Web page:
After years of wondering and wandering, we finally have the definitive answer for how best to resuscitate the severely-injured trauma patient – transfusion ratios best mimicking whole blood. You know, just as we all expected, just as these authors hoped, and just what's been reported from prior observational series and military combat experience.
More or less.
Regardless, this study – the Pragmatic, Randomized, Optimal Platelet and Plasma Ratios (PROPPR) trial – was a remarkable undertaking in logistics. Each participating Level 1 trauma center incorporated sealed coolers into their ready blood supply, providing a random allocation of product ratio when the massive transfusion protocol was activated. As transfusion continued, more coolers with the same ratio arrived. As best as can be implemented, this reduces the immortality bias seen in other observational series – where survivors were survivors in part, basically, because they survived.
This trial randomized patients to 1:1:1 vs. 1:1:2 – that is, equal numbers of FFP, platelets and RBCs, or half as much FFP and platelets as RBCs. Ultimately, it didn't precisely test those same ratios, except as the initial resuscitation strategy. Following the intervention period, the 1:1:2 arm caught up a bit with plasma and FFP – but the quantities transfused were not substantial.
Technically, this is a negative trial – the mortality advantage favoring the 1:1:1 cohort did not reach statistical significance at 24 hours or 30 days. However, the authors powered the study expecting a 10% mortality advantage – and instead it was only 4.2% (95% CI -1.1 to 9.6) and 3.7% (95% CI -2.7 to 10.2) at each time point, respectively. We are then left with the question whether this small difference reflects the underlying truth or chance.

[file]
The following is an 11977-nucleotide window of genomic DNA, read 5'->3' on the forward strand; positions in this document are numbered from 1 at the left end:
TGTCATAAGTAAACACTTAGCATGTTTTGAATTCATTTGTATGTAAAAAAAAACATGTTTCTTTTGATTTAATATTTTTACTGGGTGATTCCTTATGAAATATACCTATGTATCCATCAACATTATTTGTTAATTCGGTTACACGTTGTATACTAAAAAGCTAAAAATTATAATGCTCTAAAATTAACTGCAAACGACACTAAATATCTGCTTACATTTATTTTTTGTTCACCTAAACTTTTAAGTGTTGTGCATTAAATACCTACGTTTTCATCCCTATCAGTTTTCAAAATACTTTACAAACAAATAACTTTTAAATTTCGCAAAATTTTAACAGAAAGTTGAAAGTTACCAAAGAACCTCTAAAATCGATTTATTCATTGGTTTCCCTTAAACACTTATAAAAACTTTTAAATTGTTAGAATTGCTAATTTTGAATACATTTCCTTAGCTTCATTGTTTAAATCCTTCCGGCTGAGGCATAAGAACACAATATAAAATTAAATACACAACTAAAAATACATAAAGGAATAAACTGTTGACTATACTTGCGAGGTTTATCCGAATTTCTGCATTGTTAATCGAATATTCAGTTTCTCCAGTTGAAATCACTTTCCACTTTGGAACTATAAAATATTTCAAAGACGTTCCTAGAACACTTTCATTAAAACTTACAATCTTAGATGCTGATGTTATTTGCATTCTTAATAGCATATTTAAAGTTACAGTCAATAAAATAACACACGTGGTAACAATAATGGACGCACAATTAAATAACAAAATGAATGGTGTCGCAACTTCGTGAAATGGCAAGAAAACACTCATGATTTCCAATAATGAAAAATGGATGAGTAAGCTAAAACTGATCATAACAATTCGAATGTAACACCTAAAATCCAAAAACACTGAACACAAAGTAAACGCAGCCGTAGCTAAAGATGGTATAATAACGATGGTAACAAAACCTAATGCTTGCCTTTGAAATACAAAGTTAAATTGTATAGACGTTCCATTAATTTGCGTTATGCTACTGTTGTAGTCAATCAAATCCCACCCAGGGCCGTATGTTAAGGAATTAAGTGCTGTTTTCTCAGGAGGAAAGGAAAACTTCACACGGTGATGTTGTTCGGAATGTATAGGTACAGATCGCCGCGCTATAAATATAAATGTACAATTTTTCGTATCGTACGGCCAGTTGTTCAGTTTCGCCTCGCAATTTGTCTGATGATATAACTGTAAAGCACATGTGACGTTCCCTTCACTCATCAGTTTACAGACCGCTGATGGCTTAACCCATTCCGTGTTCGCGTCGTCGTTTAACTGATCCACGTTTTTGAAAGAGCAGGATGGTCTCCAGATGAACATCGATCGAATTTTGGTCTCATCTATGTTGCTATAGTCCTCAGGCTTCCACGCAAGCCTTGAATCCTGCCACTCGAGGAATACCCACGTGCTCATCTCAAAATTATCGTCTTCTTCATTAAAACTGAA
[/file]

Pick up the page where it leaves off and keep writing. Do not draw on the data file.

Do the secondary aspects of these data validate the difference? The expected advantage of 1:1:1 resuscitation is the warding off of evil spirits associated with transfusion-related coagulopathy – and we see in this study the primary driver of differences in mortality was related to deaths secondary to exsanguination. Likewise, a greater number in the 1:1:1 group achieved satisfactory hemostasis. So, using a Bayesian approach to interpreting the statistical tests for mortality, it is reasonable to adopt approaches based initial 1:1:1 resuscitation when massive transfusion is necessary, despite the limitations of the evidence.
One oddity worth noting in these data were the relatively small differences in sepsis and ARDS in the 1:1:1 group. Increased use of FFP and, in particular, platelets are associated with these transfusion-related complications – and it has always been of particular interest whether a 1:1:1 ratio is safe, for precisely these reasons. The inclusion of platelets in the 1:1:1 randomization may also be a matter for debate; few patients had any indication for platelets following the intervention, and further work could consider the relative utility of aggressive use of platelets.
Overall, however, this is best evidence to date the 1:1:1 ratio is a worthy initial target.
“Transfusion of Plasma, Platelets, and Red Blood Cells in a 1:1:1 vs a 1:1:2 Ratio and Mortality in Patients With Severe Trauma”